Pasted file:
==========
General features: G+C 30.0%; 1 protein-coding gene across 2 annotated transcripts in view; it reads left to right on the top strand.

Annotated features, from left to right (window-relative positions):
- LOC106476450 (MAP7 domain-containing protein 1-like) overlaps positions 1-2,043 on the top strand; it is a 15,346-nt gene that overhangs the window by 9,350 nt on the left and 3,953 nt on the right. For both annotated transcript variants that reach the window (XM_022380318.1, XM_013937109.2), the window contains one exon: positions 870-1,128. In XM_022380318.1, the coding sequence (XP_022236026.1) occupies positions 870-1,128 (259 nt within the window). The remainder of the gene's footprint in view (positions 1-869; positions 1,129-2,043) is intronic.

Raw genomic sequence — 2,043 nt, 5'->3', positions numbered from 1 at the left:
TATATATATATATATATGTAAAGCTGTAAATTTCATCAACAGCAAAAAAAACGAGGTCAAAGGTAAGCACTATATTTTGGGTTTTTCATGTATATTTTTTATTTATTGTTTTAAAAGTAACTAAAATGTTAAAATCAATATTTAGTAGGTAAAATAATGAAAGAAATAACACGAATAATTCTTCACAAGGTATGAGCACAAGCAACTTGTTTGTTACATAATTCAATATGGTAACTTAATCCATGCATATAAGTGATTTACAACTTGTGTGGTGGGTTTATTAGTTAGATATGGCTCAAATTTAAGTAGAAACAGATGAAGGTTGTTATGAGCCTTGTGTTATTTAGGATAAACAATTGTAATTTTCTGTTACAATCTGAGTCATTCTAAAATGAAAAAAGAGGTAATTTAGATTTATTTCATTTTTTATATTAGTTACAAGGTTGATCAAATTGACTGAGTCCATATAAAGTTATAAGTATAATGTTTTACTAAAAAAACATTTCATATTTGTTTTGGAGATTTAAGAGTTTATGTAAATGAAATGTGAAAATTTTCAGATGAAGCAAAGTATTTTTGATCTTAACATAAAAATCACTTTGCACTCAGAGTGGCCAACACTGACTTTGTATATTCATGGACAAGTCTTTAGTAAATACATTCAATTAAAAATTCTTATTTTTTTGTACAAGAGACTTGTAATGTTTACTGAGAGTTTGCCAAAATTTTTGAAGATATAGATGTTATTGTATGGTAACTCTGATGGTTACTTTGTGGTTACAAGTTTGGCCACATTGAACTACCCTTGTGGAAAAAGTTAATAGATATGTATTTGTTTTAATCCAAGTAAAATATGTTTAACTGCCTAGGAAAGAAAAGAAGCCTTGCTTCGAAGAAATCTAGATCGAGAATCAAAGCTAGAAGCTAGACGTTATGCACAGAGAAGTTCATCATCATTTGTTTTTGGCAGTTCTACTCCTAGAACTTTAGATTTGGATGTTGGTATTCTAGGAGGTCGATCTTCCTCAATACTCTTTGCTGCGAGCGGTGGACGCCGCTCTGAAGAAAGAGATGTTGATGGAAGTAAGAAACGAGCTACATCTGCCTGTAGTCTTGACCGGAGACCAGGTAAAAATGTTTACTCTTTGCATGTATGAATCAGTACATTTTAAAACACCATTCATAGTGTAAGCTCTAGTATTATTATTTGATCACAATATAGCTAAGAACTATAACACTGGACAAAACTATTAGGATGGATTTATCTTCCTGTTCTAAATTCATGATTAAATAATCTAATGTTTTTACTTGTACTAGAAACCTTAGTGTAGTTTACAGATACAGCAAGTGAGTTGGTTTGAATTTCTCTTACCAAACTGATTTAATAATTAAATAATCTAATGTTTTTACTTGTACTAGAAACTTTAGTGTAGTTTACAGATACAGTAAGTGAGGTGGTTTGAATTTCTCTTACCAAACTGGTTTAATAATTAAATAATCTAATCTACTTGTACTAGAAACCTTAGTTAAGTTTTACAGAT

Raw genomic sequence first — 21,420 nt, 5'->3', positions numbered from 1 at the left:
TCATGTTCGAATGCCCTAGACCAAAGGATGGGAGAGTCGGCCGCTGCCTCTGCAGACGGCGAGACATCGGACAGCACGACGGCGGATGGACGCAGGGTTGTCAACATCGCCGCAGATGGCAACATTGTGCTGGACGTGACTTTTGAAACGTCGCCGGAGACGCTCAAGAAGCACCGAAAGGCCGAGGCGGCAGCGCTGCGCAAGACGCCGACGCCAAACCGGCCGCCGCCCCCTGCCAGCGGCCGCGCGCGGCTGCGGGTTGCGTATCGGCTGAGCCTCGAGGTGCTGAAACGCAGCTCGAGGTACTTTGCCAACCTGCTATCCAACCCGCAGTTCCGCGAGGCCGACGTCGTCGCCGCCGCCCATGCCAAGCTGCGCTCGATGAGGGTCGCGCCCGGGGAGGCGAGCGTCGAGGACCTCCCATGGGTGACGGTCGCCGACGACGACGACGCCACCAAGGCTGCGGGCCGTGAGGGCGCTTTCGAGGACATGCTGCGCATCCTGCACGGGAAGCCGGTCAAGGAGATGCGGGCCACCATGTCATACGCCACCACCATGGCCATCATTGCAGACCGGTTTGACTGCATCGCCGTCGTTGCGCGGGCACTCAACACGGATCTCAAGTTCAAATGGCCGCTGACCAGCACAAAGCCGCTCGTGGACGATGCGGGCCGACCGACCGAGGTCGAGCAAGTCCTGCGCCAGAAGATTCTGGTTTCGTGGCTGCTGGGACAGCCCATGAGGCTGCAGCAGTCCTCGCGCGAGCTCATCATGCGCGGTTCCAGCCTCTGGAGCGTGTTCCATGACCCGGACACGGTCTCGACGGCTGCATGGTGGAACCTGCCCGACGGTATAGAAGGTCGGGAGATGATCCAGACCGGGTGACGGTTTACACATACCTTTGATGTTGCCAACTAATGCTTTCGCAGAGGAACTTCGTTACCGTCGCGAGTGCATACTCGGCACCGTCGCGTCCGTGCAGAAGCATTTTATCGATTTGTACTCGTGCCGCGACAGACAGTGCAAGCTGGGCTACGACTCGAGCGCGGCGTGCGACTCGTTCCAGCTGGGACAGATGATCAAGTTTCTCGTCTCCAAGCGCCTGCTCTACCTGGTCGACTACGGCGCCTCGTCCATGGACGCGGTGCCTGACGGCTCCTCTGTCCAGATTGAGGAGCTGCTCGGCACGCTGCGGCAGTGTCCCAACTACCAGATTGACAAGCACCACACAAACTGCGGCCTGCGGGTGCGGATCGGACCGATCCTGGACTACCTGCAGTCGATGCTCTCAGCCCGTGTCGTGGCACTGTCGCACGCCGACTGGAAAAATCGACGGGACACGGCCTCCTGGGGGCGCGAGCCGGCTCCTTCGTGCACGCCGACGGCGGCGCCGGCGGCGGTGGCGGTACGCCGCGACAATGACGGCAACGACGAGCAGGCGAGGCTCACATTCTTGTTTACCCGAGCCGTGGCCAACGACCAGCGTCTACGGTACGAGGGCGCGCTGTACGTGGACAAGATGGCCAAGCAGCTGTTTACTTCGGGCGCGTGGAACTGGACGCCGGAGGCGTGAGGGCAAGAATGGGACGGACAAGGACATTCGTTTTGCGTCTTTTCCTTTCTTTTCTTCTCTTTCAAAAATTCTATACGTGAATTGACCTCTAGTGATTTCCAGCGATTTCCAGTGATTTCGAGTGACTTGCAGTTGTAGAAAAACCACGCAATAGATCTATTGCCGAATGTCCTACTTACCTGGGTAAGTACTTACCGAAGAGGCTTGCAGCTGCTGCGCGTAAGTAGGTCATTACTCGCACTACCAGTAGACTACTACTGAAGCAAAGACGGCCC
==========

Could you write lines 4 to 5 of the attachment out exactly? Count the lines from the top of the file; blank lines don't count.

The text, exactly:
Raw genomic sequence — 2,043 nt, 5'->3', positions numbered from 1 at the left:
TATATATATATATATATGTAAAGCTGTAAATTTCATCAACAGCAAAAAAAACGAGGTCAAAGGTAAGCACTATATTTTGGGTTTTTCATGTATATTTTTTATTTATTGTTTTAAAAGTAACTAAAATGTTAAAATCAATATTTAGTAGGTAAAATAATGAAAGAAATAACACGAATAATTCTTCACAAGGTATGAGCACAAGCAACTTGTTTGTTACATAATTCAATATGGTAACTTAATCCATGCATATAAGTGATTTACAACTTGTGTGGTGGGTTTATTAGTTAGATATGGCTCAAATTTAAGTAGAAACAGATGAAGGTTGTTATGAGCCTTGTGTTATTTAGGATAAACAATTGTAATTTTCTGTTACAATCTGAGTCATTCTAAAATGAAAAAAGAGGTAATTTAGATTTATTTCATTTTTTATATTAGTTACAAGGTTGATCAAATTGACTGAGTCCATATAAAGTTATAAGTATAATGTTTTACTAAAAAAACATTTCATATTTGTTTTGGAGATTTAAGAGTTTATGTAAATGAAATGTGAAAATTTTCAGATGAAGCAAAGTATTTTTGATCTTAACATAAAAATCACTTTGCACTCAGAGTGGCCAACACTGACTTTGTATATTCATGGACAAGTCTTTAGTAAATACATTCAATTAAAAATTCTTATTTTTTTGTACAAGAGACTTGTAATGTTTACTGAGAGTTTGCCAAAATTTTTGAAGATATAGATGTTATTGTATGGTAACTCTGATGGTTACTTTGTGGTTACAAGTTTGGCCACATTGAACTACCCTTGTGGAAAAAGTTAATAGATATGTATTTGTTTTAATCCAAGTAAAATATGTTTAACTGCCTAGGAAAGAAAAGAAGCCTTGCTTCGAAGAAATCTAGATCGAGAATCAAAGCTAGAAGCTAGACGTTATGCACAGAGAAGTTCATCATCATTTGTTTTTGGCAGTTCTACTCCTAGAACTTTAGATTTGGATGTTGGTATTCTAGGAGGTCGATCTTCCTCAATACTCTTTGCTGCGAGCGGTGGACGCCGCTCTGAAGAAAGAGATGTTGATGGAAGTAAGAAACGAGCTACATCTGCCTGTAGTCTTGACCGGAGACCAGGTAAAAATGTTTACTCTTTGCATGTATGAATCAGTACATTTTAAAACACCATTCATAGTGTAAGCTCTAGTATTATTATTTGATCACAATATAGCTAAGAACTATAACACTGGACAAAACTATTAGGATGGATTTATCTTCCTGTTCTAAATTCATGATTAAATAATCTAATGTTTTTACTTGTACTAGAAACCTTAGTGTAGTTTACAGATACAGCAAGTGAGTTGGTTTGAATTTCTCTTACCAAACTGATTTAATAATTAAATAATCTAATGTTTTTACTTGTACTAGAAACTTTAGTGTAGTTTACAGATACAGTAAGTGAGGTGGTTTGAATTTCTCTTACCAAACTGGTTTAATAATTAAATAATCTAATCTACTTGTACTAGAAACCTTAGTTAAGTTTTACAGAT